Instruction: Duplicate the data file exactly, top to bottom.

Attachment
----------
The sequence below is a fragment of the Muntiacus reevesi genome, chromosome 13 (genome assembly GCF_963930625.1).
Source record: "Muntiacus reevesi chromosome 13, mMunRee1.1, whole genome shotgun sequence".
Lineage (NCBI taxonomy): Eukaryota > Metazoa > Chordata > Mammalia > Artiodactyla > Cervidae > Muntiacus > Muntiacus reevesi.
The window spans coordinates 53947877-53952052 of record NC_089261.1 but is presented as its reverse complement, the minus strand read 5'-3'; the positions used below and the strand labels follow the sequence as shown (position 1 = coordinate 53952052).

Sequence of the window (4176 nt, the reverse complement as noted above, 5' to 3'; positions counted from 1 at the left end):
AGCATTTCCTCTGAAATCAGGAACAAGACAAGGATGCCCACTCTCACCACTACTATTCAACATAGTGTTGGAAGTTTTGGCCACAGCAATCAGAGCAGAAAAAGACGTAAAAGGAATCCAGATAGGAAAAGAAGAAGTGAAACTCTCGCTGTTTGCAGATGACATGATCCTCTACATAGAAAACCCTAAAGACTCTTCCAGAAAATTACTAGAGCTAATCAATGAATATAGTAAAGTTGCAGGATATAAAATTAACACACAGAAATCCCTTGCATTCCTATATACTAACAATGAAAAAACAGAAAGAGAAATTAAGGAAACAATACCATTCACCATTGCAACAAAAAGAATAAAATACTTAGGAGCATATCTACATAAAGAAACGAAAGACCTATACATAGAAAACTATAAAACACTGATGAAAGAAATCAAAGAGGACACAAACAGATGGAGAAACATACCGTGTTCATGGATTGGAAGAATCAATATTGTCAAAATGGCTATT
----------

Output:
The sequence below is a fragment of the Muntiacus reevesi genome, chromosome 13 (genome assembly GCF_963930625.1).
Source record: "Muntiacus reevesi chromosome 13, mMunRee1.1, whole genome shotgun sequence".
Lineage (NCBI taxonomy): Eukaryota > Metazoa > Chordata > Mammalia > Artiodactyla > Cervidae > Muntiacus > Muntiacus reevesi.
The window spans coordinates 53947877-53952052 of record NC_089261.1 but is presented as its reverse complement, the minus strand read 5'-3'; the positions used below and the strand labels follow the sequence as shown (position 1 = coordinate 53952052).

Sequence of the window (4176 nt, the reverse complement as noted above, 5' to 3'; positions counted from 1 at the left end):
AGCATTTCCTCTGAAATCAGGAACAAGACAAGGATGCCCACTCTCACCACTACTATTCAACATAGTGTTGGAAGTTTTGGCCACAGCAATCAGAGCAGAAAAAGACGTAAAAGGAATCCAGATAGGAAAAGAAGAAGTGAAACTCTCGCTGTTTGCAGATGACATGATCCTCTACATAGAAAACCCTAAAGACTCTTCCAGAAAATTACTAGAGCTAATCAATGAATATAGTAAAGTTGCAGGATATAAAATTAACACACAGAAATCCCTTGCATTCCTATATACTAACAATGAAAAAACAGAAAGAGAAATTAAGGAAACAATACCATTCACCATTGCAACAAAAAGAATAAAATACTTAGGAGCATATCTACATAAAGAAACGAAAGACCTATACATAGAAAACTATAAAACACTGATGAAAGAAATCAAAGAGGACACAAACAGATGGAGAAACATACCGTGTTCATGGATTGGAAGAATCAATATTGTCAAAATGGCTATT